There has been no shortage of reminders of the paucity of national political talent in recent times.
We have a cabinet member – the secretary of state for Northern Ireland, no less – to whom it is a surprise that the Northern Irish electorate tends to divide on sectarian lines at the ballot box. And our nation’s course has been successfully changed by the leaders of the Brexiteer movement who carp at Theresa May’s (flawed) Chequers plan without having the guts to present any workable alternative. The least said about Labour’s leadership (if that is not a contradiction in terms) the better.
So it comes as no surprise that the National Audit Office this week reports how Home Office ministers (it was, for so long, the department of Ms May, of course) have failed to question the sustainability of the police service. This is despite budgets falling by up to a quarter this decade. Many in local government may get a sense of déjà vu: the NAO in March said ministers risked “sleep walking” towards centralism because ministers’ failure to address adult social care funding pressures was eroding councils’ sustainability.
There was a legitimate reason for the government to tighten its belt at the start of this decade: nations, like individuals, need to live within their means. Future generations should not pay for present excesses (be they a plump public sector, tax cuts for the rich or bailouts of financial institutions that serve few people well). However, the unquestioning mantra of austerity has constantly overridden common sense. Budgets are repeatedly cut, generally without reflection on the impact. All too often spending reductions are counterproductive, loading future citizens with costs as the nation fails to invest in both preventing future problems and equipping us to seize future opportunity. Welfare cuts increase poverty and the burden on the state, children’s services cuts mean more people will be scarred by difficult starts in life, and reduced transport budgets increase regional inequality and reduce opportunity. But the government has not changed course.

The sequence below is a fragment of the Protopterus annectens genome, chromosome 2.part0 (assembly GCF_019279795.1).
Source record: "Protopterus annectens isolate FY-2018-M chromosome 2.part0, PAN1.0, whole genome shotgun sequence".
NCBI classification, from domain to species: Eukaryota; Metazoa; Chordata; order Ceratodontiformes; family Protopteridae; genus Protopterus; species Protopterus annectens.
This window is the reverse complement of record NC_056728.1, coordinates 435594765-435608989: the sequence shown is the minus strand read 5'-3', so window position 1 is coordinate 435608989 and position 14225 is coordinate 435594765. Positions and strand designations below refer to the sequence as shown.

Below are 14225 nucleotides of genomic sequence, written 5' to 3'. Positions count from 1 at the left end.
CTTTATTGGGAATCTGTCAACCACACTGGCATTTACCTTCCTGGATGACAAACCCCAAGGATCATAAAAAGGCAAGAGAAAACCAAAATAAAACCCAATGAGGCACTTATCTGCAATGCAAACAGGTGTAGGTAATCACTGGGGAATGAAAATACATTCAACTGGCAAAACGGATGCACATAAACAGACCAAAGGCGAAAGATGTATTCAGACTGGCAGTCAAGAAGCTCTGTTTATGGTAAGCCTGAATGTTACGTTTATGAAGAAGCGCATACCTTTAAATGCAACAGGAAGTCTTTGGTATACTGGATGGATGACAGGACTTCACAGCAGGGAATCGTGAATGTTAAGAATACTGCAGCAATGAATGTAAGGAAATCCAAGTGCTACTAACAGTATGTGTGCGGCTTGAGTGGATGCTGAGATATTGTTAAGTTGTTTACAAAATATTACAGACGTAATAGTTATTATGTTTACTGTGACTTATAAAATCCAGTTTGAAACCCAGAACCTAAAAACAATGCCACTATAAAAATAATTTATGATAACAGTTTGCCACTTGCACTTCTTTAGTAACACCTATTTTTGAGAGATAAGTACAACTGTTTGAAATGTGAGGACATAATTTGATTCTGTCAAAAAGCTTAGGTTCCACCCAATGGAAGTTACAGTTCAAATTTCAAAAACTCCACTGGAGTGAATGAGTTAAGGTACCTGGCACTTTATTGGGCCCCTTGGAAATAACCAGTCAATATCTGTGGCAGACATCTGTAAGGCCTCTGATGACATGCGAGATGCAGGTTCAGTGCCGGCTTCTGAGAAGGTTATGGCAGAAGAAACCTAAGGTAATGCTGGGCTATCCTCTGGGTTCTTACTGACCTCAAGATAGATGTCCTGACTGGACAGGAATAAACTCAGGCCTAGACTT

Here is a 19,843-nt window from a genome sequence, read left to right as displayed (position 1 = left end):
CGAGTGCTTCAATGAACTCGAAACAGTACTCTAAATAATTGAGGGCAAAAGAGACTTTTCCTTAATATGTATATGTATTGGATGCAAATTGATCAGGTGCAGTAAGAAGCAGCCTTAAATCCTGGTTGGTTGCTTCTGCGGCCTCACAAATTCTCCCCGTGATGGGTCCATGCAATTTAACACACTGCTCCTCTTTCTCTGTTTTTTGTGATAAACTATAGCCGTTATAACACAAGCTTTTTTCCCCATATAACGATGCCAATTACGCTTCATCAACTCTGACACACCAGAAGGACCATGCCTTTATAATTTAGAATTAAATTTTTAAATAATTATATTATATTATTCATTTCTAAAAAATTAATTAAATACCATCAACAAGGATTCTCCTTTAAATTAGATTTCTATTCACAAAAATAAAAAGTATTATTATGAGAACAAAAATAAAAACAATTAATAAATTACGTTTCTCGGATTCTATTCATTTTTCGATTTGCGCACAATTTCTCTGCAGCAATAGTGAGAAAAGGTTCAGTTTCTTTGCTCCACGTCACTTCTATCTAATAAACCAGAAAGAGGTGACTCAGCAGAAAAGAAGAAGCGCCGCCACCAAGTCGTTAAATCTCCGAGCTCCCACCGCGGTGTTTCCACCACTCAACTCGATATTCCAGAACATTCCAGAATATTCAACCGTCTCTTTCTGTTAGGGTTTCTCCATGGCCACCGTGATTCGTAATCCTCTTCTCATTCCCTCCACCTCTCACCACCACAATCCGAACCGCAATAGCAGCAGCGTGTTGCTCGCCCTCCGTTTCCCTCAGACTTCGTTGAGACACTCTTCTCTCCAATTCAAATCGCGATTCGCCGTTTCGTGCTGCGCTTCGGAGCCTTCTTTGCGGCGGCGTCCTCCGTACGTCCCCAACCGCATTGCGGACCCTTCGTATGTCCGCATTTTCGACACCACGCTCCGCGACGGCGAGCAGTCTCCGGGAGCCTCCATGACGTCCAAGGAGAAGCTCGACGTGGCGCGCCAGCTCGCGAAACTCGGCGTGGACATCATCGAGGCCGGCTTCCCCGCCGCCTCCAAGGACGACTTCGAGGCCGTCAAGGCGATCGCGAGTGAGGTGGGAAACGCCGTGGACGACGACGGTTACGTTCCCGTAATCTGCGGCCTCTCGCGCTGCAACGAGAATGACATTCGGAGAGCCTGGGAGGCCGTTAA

Now LGC reveals how the total cost of redundancy in local government this decade has reached nearly £4bn. This is money spent on doing less, not doing more.
This is not to say there was no fat to cut. And some councils – most notably Wigan MBC – have successfully found a new model that adapts to their reduced finances. However, the overall impact of the loss of so many jobs has been that a weakened state does less good.
As we approach the spending review, now is the time to demand a change of course. Austerity cannot whittle away the more creative and responsive (local) bit of the public sector, leaving behind a largely badly led, visionless centre. Institute for Government research shows the number of civil servants has increased sharply in response to Brexit. A wiser national administration would be preparing for a decade of investment in local councils in response to the disenchantment with unresponsive and inflexible higher levels of government.